Refusal to comment on situation in Myanmar, despite there being no law or practice that precludes the court from doing so, shows how the Supreme Court’s reasoning was disproportionately skewed towards the interests of the central government, while shrugging off the duty to assess the claims of the refugees seeking constitutional protection.
The Supreme Court has reasoned that the issue of deportation in the present case does not fall under Article 21 (right to life and liberty), but under Article 19(1)(e) (to reside and settle in any part of the territory of India). This reasoning is flawed for two reasons:
a. The case of the petitioners is not about seeking a complete prohibition on deportation to any state. They just did not want to be deported to Myanmar, where they face an imminent threat of persecution. Therefore, the petitioners did not claim a right to reside or settle in any part of India, but simply protection of their right to life.
b. In the landmark case of Maneka Gandhi v. Union of India, the Supreme Court had clearly observed that the fundamental rights enshrined under Articles 14, 19 and 21 of the Constitution form a “golden triangle” and cannot be interpreted disjunctively.
Therefore, the Supreme Court’s move to juxtapose the present case as issue under Article 19(1e) instead of Article 21, suggests that it looked away from its own jurisprudence, and in the process did not do justice to its duty to protect right to life - the only right that formed the basis of the plea moved by the Rohingya refugees.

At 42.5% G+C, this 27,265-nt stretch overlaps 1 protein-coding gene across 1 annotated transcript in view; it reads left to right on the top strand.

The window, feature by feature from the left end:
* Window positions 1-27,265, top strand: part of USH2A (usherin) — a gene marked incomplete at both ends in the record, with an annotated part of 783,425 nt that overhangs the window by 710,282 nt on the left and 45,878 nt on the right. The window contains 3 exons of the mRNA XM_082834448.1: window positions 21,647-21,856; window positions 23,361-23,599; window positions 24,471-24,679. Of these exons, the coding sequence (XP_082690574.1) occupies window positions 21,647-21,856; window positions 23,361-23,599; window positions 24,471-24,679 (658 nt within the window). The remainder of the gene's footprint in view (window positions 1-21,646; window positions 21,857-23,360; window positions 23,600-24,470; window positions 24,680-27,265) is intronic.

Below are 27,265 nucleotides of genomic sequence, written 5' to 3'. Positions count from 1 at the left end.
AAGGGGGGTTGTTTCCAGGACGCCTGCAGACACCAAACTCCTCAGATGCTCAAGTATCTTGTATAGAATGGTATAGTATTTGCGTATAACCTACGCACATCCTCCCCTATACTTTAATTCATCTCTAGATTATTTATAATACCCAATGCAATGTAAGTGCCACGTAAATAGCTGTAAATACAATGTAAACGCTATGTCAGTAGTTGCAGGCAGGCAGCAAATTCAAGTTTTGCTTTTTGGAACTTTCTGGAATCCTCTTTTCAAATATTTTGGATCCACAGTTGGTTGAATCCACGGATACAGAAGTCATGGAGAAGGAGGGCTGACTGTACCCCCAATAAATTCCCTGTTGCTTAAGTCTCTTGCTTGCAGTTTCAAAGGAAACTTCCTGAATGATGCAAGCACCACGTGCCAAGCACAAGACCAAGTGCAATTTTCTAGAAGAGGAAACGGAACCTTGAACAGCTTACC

Rhetoric Over Rights
The 6-page long judgment of the Supreme Court in the present case seems to be based more on unfounded rhetoric peddled by the central government than on a reasoned assessment of human rights.
The court justifies its decision by saying that the central government has made “serious allegations” about Rohingya refugees being a threat to “national security” and that their “illegal immigration” is supported by “agents and touts for making money”. Despite recognising them as “allegations”, the court accepted their veracity without any questioning.
When a court of law relies on rhetorical claims instead of evidence on record for making a judgment, it amounts to a gross “miscarriage of justice”.
It is unbecoming of a constitutional court to shy away from adequately addressing the concerns of those seeking protection of their right to life. The least a court of such a stature should’ve done is to give reasoning that is not flawed, that is not contrary to its own jurisprudence, and which privileges due process over prejudicial rhetoric.
The Supreme Court’s decision to allow deportation of Rohingya refugees to a country where they face threat of persecution raises more serious questions than the answers it purports to provide.